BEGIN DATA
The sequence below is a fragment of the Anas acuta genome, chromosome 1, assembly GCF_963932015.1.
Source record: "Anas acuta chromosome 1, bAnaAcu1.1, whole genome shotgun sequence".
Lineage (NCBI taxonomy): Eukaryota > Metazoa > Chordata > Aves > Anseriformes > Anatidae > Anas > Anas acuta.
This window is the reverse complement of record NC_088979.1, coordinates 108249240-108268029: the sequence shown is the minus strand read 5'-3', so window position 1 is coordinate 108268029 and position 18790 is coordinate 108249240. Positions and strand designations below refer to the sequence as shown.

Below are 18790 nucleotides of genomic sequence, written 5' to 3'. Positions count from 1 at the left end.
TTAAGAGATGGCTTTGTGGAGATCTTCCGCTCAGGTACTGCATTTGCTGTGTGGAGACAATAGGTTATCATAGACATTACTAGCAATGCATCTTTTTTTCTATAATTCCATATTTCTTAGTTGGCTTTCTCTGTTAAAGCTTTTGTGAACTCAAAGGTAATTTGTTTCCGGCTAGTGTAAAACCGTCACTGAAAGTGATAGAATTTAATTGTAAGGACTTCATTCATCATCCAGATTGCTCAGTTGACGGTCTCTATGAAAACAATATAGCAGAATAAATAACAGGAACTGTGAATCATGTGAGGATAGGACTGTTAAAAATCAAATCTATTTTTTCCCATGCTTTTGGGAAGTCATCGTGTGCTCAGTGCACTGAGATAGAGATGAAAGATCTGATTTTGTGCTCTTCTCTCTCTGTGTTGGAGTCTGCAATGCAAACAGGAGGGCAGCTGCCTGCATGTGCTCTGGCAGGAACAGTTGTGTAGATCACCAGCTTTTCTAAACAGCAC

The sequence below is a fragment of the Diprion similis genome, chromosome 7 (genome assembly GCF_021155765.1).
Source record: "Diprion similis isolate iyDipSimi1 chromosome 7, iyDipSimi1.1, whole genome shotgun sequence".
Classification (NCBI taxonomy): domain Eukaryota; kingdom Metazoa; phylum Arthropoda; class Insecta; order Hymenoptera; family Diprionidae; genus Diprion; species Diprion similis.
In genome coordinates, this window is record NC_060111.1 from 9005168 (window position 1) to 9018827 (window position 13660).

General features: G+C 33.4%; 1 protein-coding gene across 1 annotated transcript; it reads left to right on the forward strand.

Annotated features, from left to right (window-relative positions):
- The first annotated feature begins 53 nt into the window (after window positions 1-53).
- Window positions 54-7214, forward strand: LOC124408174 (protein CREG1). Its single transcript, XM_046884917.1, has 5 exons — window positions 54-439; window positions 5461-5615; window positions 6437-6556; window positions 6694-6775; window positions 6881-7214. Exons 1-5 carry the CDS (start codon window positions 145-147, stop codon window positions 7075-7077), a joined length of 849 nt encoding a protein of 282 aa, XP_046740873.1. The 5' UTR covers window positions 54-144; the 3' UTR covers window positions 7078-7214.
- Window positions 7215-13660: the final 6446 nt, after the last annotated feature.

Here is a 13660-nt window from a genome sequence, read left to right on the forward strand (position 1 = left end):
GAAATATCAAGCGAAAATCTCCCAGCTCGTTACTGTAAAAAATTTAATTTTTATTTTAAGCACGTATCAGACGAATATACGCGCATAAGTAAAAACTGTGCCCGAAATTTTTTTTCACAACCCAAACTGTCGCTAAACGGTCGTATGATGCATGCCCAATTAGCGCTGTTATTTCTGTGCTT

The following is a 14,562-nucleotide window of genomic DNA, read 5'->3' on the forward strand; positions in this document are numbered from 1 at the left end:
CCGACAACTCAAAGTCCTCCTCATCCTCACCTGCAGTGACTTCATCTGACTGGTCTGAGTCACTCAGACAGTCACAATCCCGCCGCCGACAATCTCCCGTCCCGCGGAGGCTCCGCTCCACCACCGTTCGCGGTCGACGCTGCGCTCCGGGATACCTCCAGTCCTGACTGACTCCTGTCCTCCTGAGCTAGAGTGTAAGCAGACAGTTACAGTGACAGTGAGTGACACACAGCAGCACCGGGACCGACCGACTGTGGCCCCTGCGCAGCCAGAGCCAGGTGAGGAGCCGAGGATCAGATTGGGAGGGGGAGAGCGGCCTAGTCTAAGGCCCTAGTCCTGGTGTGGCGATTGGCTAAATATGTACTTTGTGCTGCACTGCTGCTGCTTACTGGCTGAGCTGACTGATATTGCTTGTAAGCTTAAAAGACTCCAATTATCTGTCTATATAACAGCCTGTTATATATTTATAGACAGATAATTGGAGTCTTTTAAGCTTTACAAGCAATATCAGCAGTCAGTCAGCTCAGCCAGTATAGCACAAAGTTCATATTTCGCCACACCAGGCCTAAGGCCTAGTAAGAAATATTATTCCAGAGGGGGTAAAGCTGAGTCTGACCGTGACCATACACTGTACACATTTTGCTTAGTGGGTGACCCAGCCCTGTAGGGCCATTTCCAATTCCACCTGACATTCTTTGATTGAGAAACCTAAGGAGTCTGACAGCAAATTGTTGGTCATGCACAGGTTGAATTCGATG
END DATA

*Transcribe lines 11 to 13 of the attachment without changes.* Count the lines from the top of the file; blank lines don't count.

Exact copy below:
General features: G+C 33.4%; 1 protein-coding gene across 1 annotated transcript; it reads left to right on the forward strand.

Annotated features, from left to right (window-relative positions):
- The first annotated feature begins 53 nt into the window (after window positions 1-53).